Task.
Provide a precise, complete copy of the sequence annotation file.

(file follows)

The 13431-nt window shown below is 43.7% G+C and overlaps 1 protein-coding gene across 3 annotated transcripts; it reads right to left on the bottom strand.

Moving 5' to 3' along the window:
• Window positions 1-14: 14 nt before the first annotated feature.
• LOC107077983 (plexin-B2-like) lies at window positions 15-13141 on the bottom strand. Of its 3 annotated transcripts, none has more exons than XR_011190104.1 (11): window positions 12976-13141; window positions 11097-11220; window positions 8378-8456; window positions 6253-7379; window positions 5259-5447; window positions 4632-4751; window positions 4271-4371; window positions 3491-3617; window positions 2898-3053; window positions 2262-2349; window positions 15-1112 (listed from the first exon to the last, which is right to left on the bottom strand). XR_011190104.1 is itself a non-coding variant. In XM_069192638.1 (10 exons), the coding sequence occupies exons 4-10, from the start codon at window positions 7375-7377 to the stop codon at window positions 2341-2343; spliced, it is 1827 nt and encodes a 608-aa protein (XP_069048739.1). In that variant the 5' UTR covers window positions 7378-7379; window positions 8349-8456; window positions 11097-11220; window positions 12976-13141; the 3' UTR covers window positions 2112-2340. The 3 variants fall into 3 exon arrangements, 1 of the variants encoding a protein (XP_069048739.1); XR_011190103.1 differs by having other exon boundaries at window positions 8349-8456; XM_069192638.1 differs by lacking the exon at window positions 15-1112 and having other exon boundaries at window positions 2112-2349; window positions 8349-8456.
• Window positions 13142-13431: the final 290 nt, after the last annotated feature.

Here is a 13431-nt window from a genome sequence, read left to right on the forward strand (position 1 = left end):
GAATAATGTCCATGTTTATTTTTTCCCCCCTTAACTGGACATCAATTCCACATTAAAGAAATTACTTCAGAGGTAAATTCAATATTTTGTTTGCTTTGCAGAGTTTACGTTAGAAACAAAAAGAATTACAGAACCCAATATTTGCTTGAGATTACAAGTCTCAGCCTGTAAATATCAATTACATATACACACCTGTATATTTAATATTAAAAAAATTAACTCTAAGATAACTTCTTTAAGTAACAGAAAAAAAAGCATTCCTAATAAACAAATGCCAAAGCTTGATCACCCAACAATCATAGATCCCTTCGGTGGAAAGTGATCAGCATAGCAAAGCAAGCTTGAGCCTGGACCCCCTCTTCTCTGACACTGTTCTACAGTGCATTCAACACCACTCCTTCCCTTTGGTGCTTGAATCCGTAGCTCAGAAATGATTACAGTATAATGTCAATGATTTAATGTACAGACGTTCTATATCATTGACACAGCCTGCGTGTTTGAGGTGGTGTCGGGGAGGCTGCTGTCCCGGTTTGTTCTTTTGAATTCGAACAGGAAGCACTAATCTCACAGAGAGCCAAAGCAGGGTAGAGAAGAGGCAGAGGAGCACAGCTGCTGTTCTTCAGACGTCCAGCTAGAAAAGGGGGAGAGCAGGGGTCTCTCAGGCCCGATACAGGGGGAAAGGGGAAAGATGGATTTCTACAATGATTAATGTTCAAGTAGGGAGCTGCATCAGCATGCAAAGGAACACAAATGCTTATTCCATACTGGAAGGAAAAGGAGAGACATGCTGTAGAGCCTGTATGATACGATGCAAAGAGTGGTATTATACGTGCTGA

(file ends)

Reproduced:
The 13431-nt window shown below is 43.7% G+C and overlaps 1 protein-coding gene across 3 annotated transcripts; it reads right to left on the bottom strand.

Moving 5' to 3' along the window:
• Window positions 1-14: 14 nt before the first annotated feature.
• LOC107077983 (plexin-B2-like) lies at window positions 15-13141 on the bottom strand. Of its 3 annotated transcripts, none has more exons than XR_011190104.1 (11): window positions 12976-13141; window positions 11097-11220; window positions 8378-8456; window positions 6253-7379; window positions 5259-5447; window positions 4632-4751; window positions 4271-4371; window positions 3491-3617; window positions 2898-3053; window positions 2262-2349; window positions 15-1112 (listed from the first exon to the last, which is right to left on the bottom strand). XR_011190104.1 is itself a non-coding variant. In XM_069192638.1 (10 exons), the coding sequence occupies exons 4-10, from the start codon at window positions 7375-7377 to the stop codon at window positions 2341-2343; spliced, it is 1827 nt and encodes a 608-aa protein (XP_069048739.1). In that variant the 5' UTR covers window positions 7378-7379; window positions 8349-8456; window positions 11097-11220; window positions 12976-13141; the 3' UTR covers window positions 2112-2340. The 3 variants fall into 3 exon arrangements, 1 of the variants encoding a protein (XP_069048739.1); XR_011190103.1 differs by having other exon boundaries at window positions 8349-8456; XM_069192638.1 differs by lacking the exon at window positions 15-1112 and having other exon boundaries at window positions 2112-2349; window positions 8349-8456.
• Window positions 13142-13431: the final 290 nt, after the last annotated feature.

Here is a 13431-nt window from a genome sequence, read left to right on the forward strand (position 1 = left end):
GAATAATGTCCATGTTTATTTTTTCCCCCCTTAACTGGACATCAATTCCACATTAAAGAAATTACTTCAGAGGTAAATTCAATATTTTGTTTGCTTTGCAGAGTTTACGTTAGAAACAAAAAGAATTACAGAACCCAATATTTGCTTGAGATTACAAGTCTCAGCCTGTAAATATCAATTACATATACACACCTGTATATTTAATATTAAAAAAATTAACTCTAAGATAACTTCTTTAAGTAACAGAAAAAAAAGCATTCCTAATAAACAAATGCCAAAGCTTGATCACCCAACAATCATAGATCCCTTCGGTGGAAAGTGATCAGCATAGCAAAGCAAGCTTGAGCCTGGACCCCCTCTTCTCTGACACTGTTCTACAGTGCATTCAACACCACTCCTTCCCTTTGGTGCTTGAATCCGTAGCTCAGAAATGATTACAGTATAATGTCAATGATTTAATGTACAGACGTTCTATATCATTGACACAGCCTGCGTGTTTGAGGTGGTGTCGGGGAGGCTGCTGTCCCGGTTTGTTCTTTTGAATTCGAACAGGAAGCACTAATCTCACAGAGAGCCAAAGCAGGGTAGAGAAGAGGCAGAGGAGCACAGCTGCTGTTCTTCAGACGTCCAGCTAGAAAAGGGGGAGAGCAGGGGTCTCTCAGGCCCGATACAGGGGGAAAGGGGAAAGATGGATTTCTACAATGATTAATGTTCAAGTAGGGAGCTGCATCAGCATGCAAAGGAACACAAATGCTTATTCCATACTGGAAGGAAAAGGAGAGACATGCTGTAGAGCCTGTATGATACGATGCAAAGAGTGGTATTATACGTGCTGA